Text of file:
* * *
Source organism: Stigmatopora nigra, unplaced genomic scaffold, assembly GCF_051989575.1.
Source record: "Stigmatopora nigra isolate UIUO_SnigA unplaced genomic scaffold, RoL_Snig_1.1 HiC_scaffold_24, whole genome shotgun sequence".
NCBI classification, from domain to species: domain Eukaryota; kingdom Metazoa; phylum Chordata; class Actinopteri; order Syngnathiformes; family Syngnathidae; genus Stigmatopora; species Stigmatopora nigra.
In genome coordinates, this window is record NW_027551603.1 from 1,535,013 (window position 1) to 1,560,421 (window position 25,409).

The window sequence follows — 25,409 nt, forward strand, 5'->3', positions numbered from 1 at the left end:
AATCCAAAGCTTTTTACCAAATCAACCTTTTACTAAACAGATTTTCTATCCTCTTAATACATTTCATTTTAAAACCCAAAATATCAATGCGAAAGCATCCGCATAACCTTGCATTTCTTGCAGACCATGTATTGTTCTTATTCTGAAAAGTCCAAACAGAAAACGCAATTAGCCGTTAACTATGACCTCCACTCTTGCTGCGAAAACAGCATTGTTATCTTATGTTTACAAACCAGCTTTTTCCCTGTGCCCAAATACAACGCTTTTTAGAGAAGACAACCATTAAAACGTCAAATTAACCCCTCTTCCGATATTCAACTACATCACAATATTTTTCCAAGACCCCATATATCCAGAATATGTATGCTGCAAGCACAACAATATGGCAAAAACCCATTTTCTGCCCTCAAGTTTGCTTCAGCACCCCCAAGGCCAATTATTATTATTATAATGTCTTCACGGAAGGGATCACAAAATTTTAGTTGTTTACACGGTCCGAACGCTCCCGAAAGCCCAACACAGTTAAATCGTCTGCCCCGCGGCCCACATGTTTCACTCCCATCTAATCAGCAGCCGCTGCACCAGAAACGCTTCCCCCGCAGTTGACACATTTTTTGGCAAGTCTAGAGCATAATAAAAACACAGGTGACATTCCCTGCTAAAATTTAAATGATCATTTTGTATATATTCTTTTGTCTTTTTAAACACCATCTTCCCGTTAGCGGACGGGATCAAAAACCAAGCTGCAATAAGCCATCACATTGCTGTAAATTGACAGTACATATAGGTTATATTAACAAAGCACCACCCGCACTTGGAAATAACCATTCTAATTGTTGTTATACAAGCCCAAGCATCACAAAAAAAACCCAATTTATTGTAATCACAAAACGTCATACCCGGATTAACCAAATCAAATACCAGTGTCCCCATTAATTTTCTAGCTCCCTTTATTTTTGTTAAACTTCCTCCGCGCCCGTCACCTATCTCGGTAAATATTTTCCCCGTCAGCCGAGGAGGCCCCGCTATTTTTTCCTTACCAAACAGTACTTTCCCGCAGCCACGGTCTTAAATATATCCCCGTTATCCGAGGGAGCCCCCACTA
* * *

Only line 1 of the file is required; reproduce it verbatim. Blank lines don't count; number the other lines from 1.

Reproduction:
Source organism: Stigmatopora nigra, unplaced genomic scaffold, assembly GCF_051989575.1.